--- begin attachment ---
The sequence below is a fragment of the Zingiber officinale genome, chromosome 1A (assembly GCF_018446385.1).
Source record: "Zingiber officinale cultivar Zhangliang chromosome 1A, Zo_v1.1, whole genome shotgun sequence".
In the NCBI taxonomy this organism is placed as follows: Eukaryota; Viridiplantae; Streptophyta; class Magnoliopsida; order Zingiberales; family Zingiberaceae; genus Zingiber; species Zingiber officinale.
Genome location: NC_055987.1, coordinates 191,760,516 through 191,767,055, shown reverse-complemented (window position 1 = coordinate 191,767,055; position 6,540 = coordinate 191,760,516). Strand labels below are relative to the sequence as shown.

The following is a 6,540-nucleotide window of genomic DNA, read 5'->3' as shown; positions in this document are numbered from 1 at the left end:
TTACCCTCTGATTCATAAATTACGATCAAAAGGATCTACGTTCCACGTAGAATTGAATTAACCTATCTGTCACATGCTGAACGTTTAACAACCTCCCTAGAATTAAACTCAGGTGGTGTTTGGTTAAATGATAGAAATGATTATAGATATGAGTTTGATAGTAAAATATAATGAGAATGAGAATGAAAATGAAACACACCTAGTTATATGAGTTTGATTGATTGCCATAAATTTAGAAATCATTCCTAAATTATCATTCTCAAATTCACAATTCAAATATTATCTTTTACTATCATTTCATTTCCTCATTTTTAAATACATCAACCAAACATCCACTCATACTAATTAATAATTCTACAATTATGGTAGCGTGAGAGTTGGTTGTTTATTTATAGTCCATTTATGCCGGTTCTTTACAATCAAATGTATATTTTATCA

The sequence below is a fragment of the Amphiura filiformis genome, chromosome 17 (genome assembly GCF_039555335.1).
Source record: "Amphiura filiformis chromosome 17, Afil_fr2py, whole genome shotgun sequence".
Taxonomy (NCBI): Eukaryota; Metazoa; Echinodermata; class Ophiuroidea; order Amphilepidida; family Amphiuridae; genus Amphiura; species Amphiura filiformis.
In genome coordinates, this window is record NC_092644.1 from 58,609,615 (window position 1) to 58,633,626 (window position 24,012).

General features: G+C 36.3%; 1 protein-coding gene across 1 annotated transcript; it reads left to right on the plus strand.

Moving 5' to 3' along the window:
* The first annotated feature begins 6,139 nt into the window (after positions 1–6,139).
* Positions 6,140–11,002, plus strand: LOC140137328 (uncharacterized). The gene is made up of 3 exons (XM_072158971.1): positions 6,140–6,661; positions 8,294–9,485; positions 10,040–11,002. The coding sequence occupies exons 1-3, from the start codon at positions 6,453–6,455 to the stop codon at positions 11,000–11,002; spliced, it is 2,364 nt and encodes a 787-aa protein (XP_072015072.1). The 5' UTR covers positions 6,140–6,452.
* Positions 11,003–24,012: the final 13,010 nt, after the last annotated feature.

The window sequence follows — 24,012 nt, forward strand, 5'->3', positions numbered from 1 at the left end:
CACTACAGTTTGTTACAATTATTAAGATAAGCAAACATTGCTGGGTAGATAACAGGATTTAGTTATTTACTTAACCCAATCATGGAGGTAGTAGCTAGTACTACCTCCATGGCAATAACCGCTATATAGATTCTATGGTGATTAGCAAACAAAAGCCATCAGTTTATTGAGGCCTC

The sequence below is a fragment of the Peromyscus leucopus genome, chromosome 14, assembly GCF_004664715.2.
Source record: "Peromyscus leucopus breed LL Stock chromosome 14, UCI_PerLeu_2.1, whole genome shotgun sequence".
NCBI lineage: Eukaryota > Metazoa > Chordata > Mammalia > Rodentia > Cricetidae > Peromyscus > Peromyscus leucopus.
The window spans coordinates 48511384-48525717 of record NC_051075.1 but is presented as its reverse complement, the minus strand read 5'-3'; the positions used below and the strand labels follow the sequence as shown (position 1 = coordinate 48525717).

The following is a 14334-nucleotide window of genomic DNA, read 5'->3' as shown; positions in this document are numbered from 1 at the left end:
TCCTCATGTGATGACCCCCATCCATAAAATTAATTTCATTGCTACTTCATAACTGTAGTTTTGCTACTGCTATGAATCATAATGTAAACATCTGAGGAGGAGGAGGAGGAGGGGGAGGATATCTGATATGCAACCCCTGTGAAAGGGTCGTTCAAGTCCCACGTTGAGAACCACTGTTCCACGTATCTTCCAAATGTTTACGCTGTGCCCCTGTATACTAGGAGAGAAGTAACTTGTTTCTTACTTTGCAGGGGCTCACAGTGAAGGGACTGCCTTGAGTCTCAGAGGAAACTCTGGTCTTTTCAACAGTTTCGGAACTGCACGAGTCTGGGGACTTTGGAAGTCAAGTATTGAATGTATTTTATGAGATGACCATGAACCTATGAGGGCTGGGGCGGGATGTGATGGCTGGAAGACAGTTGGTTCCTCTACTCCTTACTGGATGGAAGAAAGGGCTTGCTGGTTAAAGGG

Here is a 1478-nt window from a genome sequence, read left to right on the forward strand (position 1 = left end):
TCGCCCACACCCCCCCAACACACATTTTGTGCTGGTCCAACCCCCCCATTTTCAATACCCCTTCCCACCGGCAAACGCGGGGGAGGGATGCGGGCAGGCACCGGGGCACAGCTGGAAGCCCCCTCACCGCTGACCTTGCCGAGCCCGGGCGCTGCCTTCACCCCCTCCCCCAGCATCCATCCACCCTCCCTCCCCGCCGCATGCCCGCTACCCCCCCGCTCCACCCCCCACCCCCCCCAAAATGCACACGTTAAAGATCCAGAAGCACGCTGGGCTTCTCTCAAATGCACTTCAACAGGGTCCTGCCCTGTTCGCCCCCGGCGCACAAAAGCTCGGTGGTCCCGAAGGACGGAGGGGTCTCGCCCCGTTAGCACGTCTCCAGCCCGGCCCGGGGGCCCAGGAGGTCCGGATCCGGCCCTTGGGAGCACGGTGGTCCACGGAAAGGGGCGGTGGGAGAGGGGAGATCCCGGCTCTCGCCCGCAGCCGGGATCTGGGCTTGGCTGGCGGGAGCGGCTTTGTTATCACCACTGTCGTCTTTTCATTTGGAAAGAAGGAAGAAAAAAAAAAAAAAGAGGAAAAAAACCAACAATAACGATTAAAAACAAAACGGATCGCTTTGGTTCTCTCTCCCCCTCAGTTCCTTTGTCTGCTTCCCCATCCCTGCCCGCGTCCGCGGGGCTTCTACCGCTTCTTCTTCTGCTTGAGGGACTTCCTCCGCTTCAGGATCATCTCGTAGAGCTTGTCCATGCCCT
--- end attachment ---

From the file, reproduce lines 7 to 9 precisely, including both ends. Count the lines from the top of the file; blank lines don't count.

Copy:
The sequence below is a fragment of the Amphiura filiformis genome, chromosome 17 (genome assembly GCF_039555335.1).
Source record: "Amphiura filiformis chromosome 17, Afil_fr2py, whole genome shotgun sequence".
Taxonomy (NCBI): Eukaryota; Metazoa; Echinodermata; class Ophiuroidea; order Amphilepidida; family Amphiuridae; genus Amphiura; species Amphiura filiformis.